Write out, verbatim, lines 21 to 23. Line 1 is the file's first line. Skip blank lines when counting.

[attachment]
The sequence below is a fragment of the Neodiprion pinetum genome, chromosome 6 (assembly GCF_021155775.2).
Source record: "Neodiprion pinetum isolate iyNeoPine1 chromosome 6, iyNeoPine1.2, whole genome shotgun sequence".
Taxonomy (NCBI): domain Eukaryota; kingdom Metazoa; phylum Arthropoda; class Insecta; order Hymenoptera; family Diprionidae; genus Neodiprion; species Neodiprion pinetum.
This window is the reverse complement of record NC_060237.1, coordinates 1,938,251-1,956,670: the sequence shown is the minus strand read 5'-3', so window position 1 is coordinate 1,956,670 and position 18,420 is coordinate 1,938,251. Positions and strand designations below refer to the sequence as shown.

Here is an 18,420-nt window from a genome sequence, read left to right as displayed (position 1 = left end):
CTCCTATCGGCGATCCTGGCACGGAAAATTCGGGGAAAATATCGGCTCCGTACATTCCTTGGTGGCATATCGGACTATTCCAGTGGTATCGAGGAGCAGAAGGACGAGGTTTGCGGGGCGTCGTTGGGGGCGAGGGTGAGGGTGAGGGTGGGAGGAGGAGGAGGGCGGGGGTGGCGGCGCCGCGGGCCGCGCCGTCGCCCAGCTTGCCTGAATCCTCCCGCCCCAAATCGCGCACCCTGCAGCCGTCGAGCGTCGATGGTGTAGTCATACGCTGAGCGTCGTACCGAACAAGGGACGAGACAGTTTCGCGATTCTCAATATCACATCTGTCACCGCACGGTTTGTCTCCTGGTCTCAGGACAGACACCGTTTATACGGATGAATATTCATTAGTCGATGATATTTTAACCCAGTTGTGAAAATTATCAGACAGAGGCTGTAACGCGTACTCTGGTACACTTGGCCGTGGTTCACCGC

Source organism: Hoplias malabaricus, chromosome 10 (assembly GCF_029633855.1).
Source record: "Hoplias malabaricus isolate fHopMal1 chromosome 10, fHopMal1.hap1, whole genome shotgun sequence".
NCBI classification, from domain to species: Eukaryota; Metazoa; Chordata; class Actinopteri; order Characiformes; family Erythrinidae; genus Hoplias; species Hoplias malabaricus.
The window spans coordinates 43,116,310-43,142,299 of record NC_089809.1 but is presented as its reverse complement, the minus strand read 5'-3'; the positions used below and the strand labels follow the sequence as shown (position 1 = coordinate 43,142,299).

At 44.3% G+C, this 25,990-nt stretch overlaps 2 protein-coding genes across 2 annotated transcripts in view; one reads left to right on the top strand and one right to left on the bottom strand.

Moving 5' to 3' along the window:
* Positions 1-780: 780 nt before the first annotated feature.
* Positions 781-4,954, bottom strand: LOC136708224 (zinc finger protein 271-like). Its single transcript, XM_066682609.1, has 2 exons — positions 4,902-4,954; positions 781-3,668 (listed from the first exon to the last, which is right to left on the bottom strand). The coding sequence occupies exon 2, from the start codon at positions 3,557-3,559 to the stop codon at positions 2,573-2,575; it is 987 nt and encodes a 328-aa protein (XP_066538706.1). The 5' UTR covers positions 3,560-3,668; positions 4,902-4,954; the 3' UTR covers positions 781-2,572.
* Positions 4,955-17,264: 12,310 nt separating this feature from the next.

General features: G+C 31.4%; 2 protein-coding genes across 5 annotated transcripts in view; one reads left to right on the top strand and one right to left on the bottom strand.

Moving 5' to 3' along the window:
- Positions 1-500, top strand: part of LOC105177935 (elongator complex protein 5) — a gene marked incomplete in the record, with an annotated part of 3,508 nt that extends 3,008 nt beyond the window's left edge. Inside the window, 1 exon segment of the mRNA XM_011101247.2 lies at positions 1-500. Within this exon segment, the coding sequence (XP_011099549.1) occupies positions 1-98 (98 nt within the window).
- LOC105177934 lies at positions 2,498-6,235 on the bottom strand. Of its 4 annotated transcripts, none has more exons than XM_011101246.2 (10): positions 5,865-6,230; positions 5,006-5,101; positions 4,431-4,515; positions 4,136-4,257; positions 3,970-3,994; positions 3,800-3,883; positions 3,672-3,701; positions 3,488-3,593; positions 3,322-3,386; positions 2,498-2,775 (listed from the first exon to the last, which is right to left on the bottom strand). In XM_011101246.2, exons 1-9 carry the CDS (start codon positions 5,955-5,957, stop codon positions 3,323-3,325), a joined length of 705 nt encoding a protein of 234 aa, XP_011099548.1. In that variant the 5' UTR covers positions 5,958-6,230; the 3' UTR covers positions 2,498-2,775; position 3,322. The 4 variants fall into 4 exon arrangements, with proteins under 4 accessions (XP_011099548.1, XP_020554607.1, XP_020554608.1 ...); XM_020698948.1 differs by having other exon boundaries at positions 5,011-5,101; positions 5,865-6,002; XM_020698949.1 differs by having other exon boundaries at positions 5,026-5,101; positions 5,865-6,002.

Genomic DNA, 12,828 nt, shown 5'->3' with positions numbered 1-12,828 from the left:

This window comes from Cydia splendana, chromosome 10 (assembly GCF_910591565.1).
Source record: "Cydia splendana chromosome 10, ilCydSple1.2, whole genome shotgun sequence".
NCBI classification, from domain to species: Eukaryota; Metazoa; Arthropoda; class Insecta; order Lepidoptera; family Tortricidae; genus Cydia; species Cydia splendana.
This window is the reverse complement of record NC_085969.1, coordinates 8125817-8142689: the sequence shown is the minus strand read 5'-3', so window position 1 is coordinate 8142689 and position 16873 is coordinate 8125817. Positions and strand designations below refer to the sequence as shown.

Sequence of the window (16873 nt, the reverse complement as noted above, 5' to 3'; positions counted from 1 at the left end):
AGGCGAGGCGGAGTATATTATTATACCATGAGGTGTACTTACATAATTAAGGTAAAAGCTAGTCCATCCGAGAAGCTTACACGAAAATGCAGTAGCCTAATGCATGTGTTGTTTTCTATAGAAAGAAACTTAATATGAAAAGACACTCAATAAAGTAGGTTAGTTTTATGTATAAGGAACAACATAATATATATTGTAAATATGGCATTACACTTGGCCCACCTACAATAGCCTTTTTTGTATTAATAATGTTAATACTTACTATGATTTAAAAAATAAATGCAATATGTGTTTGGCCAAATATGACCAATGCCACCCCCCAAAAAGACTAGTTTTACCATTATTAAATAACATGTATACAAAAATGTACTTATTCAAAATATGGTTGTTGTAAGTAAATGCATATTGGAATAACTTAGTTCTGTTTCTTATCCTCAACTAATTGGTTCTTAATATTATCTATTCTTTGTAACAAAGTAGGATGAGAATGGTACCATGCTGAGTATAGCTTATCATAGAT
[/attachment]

This window comes from Cydia splendana, chromosome 10 (assembly GCF_910591565.1).
Source record: "Cydia splendana chromosome 10, ilCydSple1.2, whole genome shotgun sequence".
NCBI classification, from domain to species: Eukaryota; Metazoa; Arthropoda; class Insecta; order Lepidoptera; family Tortricidae; genus Cydia; species Cydia splendana.